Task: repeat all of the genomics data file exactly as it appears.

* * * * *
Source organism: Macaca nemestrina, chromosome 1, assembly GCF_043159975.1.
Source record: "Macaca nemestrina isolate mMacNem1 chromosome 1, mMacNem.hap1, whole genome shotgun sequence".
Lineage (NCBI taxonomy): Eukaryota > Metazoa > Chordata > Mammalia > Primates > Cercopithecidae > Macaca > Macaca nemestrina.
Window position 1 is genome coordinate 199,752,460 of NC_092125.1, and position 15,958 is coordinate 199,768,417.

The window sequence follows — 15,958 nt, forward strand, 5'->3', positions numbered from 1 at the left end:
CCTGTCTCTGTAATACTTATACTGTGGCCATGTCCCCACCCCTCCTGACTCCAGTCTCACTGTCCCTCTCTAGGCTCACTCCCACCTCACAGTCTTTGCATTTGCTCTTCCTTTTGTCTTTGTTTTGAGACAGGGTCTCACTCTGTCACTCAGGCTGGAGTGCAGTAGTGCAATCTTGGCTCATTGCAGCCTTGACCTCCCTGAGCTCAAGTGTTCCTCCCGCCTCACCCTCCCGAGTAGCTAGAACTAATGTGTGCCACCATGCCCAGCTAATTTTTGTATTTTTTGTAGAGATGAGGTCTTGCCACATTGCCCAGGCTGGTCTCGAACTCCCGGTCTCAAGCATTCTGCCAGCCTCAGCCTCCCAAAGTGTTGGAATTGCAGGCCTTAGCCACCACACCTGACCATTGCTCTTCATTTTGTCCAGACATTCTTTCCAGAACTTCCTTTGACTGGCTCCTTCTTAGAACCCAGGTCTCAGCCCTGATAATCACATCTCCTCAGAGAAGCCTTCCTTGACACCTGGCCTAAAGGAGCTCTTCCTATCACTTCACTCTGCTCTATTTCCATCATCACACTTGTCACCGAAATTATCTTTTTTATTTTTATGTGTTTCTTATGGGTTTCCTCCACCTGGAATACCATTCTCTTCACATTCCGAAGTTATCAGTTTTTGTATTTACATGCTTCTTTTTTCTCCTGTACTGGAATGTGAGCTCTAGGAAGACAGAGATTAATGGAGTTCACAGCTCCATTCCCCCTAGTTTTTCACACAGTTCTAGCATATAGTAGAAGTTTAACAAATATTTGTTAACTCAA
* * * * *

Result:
Source organism: Macaca nemestrina, chromosome 1, assembly GCF_043159975.1.
Source record: "Macaca nemestrina isolate mMacNem1 chromosome 1, mMacNem.hap1, whole genome shotgun sequence".
Lineage (NCBI taxonomy): Eukaryota > Metazoa > Chordata > Mammalia > Primates > Cercopithecidae > Macaca > Macaca nemestrina.
Window position 1 is genome coordinate 199,752,460 of NC_092125.1, and position 15,958 is coordinate 199,768,417.

The window sequence follows — 15,958 nt, forward strand, 5'->3', positions numbered from 1 at the left end:
CCTGTCTCTGTAATACTTATACTGTGGCCATGTCCCCACCCCTCCTGACTCCAGTCTCACTGTCCCTCTCTAGGCTCACTCCCACCTCACAGTCTTTGCATTTGCTCTTCCTTTTGTCTTTGTTTTGAGACAGGGTCTCACTCTGTCACTCAGGCTGGAGTGCAGTAGTGCAATCTTGGCTCATTGCAGCCTTGACCTCCCTGAGCTCAAGTGTTCCTCCCGCCTCACCCTCCCGAGTAGCTAGAACTAATGTGTGCCACCATGCCCAGCTAATTTTTGTATTTTTTGTAGAGATGAGGTCTTGCCACATTGCCCAGGCTGGTCTCGAACTCCCGGTCTCAAGCATTCTGCCAGCCTCAGCCTCCCAAAGTGTTGGAATTGCAGGCCTTAGCCACCACACCTGACCATTGCTCTTCATTTTGTCCAGACATTCTTTCCAGAACTTCCTTTGACTGGCTCCTTCTTAGAACCCAGGTCTCAGCCCTGATAATCACATCTCCTCAGAGAAGCCTTCCTTGACACCTGGCCTAAAGGAGCTCTTCCTATCACTTCACTCTGCTCTATTTCCATCATCACACTTGTCACCGAAATTATCTTTTTTATTTTTATGTGTTTCTTATGGGTTTCCTCCACCTGGAATACCATTCTCTTCACATTCCGAAGTTATCAGTTTTTGTATTTACATGCTTCTTTTTTCTCCTGTACTGGAATGTGAGCTCTAGGAAGACAGAGATTAATGGAGTTCACAGCTCCATTCCCCCTAGTTTTTCACACAGTTCTAGCATATAGTAGAAGTTTAACAAATATTTGTTAACTCAA